Were we there to oust the Taliban? …To kill Usama Bin Laden? …To bring American-themed democracy? We lost the focus under the idea that we had to do something after 9/11, and the conflict gained a momentum of its own, guided by changing strategies and the obligation to not have wasted the money and irreplaceable lives that are still part of the ever-running meter. What began as vengeance turned into reconstruction to prevent the foundations of anti-Western sentiment, which morphed into political mill stone securely lashed around the necks of military and civilian leaders, which became a lesson NOT to be repeated after our withdrawal from Iraq, and into the hideous one-night stand that might only be escaped from by gnawing one’s arm off quietly.
Paul brought up an excellent observation: that victory, “socially and politically will take a lot of education, coordinated international pressure and time.”
The reality is that we have neither the social and political education, pressure, and – most importantly – time. We have elections every four years, with the last three presidents remaining in office for two full terms each. We have Senators who have been in office since I was one and a half years old (Patrick Leahy – 3Jan1975), and Congressmen who have been in office since before I was born (Don Young – 6Mar1973); yet, the partisan bickering never seems to result in any coherent direction on Afghanistan. Nor do we seem to care much – despite the 2018 voter turnout being the highest since 1914, it would seem that identity politics is becoming more of a trend rather than coherent foreign and domestic policy.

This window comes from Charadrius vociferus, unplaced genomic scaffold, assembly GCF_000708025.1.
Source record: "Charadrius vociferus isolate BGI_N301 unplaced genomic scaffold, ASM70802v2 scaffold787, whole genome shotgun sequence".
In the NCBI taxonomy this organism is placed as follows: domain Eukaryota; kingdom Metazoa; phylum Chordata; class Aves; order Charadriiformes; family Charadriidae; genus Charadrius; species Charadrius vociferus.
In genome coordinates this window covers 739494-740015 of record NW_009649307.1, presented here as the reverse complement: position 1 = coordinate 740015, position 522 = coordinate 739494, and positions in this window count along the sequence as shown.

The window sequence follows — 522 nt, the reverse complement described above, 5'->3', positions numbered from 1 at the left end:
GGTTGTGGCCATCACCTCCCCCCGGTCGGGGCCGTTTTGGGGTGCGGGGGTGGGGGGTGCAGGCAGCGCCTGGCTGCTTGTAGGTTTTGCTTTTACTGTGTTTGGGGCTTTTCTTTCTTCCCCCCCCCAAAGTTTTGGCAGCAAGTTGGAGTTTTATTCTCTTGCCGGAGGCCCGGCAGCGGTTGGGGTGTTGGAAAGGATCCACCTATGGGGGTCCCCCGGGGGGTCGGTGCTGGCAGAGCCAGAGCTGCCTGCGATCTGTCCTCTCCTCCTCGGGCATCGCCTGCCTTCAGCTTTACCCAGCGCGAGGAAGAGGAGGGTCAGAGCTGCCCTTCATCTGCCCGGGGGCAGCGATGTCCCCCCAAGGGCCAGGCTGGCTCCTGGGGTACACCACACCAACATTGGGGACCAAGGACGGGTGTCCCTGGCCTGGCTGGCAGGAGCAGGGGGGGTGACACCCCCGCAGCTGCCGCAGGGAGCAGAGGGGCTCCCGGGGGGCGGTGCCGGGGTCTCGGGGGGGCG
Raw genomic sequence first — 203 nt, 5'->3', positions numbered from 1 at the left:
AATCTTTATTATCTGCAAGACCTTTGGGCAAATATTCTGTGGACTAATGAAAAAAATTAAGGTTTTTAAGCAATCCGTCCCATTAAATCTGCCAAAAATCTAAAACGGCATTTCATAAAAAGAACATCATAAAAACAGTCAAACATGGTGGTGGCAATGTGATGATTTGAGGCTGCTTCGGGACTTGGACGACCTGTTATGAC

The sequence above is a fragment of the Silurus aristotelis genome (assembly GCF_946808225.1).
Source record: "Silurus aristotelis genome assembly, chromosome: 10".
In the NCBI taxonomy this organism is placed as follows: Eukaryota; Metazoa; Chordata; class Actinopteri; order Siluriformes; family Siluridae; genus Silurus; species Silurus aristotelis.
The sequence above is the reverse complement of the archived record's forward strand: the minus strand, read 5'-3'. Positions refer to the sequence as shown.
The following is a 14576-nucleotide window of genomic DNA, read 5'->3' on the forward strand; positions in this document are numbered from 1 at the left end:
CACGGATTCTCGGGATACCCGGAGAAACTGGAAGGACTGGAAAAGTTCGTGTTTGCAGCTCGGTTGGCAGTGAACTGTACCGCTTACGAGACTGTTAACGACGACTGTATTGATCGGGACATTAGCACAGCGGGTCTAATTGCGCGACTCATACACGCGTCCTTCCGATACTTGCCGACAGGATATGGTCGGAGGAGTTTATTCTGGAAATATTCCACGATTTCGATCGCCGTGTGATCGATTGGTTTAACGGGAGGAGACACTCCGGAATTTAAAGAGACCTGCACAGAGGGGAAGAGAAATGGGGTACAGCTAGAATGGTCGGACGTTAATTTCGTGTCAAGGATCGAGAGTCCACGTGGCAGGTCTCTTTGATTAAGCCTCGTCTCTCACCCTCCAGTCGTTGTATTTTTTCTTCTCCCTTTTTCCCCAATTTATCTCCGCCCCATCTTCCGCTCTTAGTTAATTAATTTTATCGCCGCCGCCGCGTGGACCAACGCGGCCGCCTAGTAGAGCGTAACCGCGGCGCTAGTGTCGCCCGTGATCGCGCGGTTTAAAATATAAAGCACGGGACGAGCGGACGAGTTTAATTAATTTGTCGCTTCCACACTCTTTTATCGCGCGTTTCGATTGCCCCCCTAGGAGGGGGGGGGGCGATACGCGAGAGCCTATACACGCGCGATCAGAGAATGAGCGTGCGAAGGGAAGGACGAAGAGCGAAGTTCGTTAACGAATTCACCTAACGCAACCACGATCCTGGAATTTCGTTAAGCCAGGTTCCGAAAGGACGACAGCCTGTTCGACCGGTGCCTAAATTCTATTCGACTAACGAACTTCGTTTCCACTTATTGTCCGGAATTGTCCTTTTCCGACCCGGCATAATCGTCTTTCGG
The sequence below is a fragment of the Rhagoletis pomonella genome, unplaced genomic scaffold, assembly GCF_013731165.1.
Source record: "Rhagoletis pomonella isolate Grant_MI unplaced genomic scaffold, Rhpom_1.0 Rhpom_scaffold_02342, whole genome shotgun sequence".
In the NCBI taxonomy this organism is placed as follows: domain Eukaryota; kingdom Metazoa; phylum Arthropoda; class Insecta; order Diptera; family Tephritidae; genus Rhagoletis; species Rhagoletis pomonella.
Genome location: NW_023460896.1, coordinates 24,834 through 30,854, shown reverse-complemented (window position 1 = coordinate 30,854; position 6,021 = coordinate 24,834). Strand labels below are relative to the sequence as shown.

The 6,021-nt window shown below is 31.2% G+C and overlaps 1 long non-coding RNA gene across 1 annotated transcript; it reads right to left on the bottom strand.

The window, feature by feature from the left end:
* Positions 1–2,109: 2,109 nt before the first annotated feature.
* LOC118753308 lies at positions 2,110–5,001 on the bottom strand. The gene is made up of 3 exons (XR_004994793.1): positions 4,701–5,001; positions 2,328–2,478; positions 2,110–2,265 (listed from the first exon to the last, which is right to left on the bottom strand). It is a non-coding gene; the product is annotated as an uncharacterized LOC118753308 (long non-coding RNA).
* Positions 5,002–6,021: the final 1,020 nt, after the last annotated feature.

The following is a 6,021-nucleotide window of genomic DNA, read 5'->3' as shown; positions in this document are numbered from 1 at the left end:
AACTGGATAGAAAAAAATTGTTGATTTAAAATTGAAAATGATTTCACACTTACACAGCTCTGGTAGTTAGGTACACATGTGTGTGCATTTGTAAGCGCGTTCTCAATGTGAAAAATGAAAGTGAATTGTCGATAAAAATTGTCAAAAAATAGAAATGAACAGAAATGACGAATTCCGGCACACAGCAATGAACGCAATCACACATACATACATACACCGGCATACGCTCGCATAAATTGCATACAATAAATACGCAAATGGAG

Back to Afghanistan and the idea of “winning” and everything that we consider terms for victory… Nation building has worked before – Japan, Germany, South Korea… maybe – to some extent – Iraq… but nation building is a complicated and involved process. When done wrong – our own post-Civil War Reconstruction, post-First World War Germany – the repercussions of those mistakes gain more power with each reverberation.
Using the military for nation building is a horrible idea – there is a drastic difference between the short-term destruction and long-term planning which required deliberate consideration… like the 50-yard dash versus the Boston Marathon. So, what is needed is governmental and civilian financial and industrial elements to enter the scene… once the fighting has stopped and safety can be guaranteed for those processes and efforts to begin.
Note that key phrase: “once the fighting has stopped and safety can be guaranteed.” Not happening in Afghanistan any time soon… and it hasn’t been the case for a long time. This brings me to the inevitable “should we even try?”
As mentioned before, this is now a difficult situation for any political or military resolution either way. We cannot go back to 2001 and start from a convenient “save” when we started to get the idea that the situation was going to become untenable… so where to now?
If I had that answer, I would be standing on desks in D.C., London, Paris, Russia, wherever.
What I might see happening is that we will eventually find a way to extricate ourselves from the quagmire that Afghanistan has become… only to have to return in a decade or so when the echoes reverberate within the region. If not us, then it will be some other major player who thinks that they are impervious to the lessons of Alexander the Great, the British Empire, the Soviet Union, and the U.S.
Can we “win?”
Should we keep trying?